Asimov’s (with Michael Skeet)
This is the first collaboration I ever wrote, and man, am I glad I did.
I wrote the first part of this story as a sort-of response to Heinlein et al’s “bootcamp” stories; that is, stories about personal transformation brought on by violent, abusive training experiences. Having had some bootcamp-experiences (Clarion, for one, not to metion working on behind-deadline software projects), I had some opinions on the subject.
Having written the first half, I was hung up on an ending — or even a decent middle. At Judith Merril’s memorial party at the Bamboo Club in Toronto, I found myself in the buffet queue with my workshopmate Michael Skeet, bemoaning this state of affairs. He remarked that he had quite the opposite problem — he couldn’ get started, but he did great endings.
So I sent him the story’s start. He’s a busy guy, and it was about a year before I saw the story again. I was enchanted. Michael had picked up the story’s thread beautifully, and had run with it, taking it nearly to conclusion. I sent it back to him with a note or two and he went back to work.
In Spring 1999, my workshop — the Cecil Street Group — went away for a weekend-long writing retreat. Michael and I finished the story over the weekend, and a few months later: success!
It was immensely gratifying working with a collaborator. I really felt like the whole was more than the parts.
My favorite story here was “I Love Paree” by Cory Doctorow and Michael Skeet. This is set in fairly near future Paris, during some sort of civil war, in which one side is some type of rabidly pro-French traditions group. The narrator is a Canadian who makes money by analyzing patterns of data. His young female cousin is visiting, and he’s showing her the nightlife when the nightclub they are in is raided by the radical group. Everyone is “conscripted”, which for the men, mainly means service as cannon fodder. For pretty young women, something else, of course. As for the narrator, he works his way into a job using his analysis skills, all the while trying to find and save his cousin. It’s tense and exciting and imaginative.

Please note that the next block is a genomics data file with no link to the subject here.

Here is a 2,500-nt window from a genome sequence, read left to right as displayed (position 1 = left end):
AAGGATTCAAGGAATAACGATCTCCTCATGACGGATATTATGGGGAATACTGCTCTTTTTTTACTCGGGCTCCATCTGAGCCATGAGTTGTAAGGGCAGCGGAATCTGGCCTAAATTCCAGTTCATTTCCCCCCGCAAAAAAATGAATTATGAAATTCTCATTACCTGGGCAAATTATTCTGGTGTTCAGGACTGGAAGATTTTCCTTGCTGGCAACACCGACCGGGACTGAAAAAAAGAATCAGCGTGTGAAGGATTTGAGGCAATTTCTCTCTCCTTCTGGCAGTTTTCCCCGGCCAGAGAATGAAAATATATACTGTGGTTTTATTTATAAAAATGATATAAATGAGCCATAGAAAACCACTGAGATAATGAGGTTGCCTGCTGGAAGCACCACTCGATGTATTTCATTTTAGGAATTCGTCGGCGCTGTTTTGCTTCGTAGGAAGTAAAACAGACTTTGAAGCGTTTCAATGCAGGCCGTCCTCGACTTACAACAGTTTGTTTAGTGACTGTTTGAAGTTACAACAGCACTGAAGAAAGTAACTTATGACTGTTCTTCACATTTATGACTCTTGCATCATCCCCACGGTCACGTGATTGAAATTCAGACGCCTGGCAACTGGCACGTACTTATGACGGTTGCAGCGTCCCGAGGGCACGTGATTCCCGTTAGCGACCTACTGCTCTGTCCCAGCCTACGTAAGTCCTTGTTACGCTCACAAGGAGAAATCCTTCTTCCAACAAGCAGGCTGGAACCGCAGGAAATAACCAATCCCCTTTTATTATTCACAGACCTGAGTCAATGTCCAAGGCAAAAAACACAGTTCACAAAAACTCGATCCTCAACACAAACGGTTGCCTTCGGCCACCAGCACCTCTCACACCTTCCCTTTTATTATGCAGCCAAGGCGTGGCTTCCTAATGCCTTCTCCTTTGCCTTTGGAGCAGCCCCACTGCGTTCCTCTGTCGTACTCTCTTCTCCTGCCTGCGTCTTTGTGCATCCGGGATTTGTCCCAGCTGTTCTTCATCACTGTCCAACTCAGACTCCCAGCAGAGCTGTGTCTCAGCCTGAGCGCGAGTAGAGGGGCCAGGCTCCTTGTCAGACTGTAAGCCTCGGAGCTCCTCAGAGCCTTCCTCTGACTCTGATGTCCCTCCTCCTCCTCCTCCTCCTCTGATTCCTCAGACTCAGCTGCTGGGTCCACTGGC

Rich Horton, Tangent Online
Another action tale is “I Love Paree,” a nifty collaboration by Cory Doctorow and Michael Skeet. With a fine line in post-modern cultural humour after the manner of Bruce Sterling, this novelette examines how the patriotic extremists of near-future Paris, alarmed by the submergence of their culture under Euro-Disney and American fast food franchises, commence a violent revolution dedicated to the rebuilding of the old metropolis, the place of baguettes, cafes, and Edith Piaf. Two Canadians, including the rather jaundiced narrator, are kidnapped by the Communards and conscripted into the struggle for Gallic purification. Personal and political outrage fume beneath the wisecracking; again, justice is at stake, and without it, patriotism is meaningless. But such as the Communards will never heed such lessons.
Nick Gevers, SF Site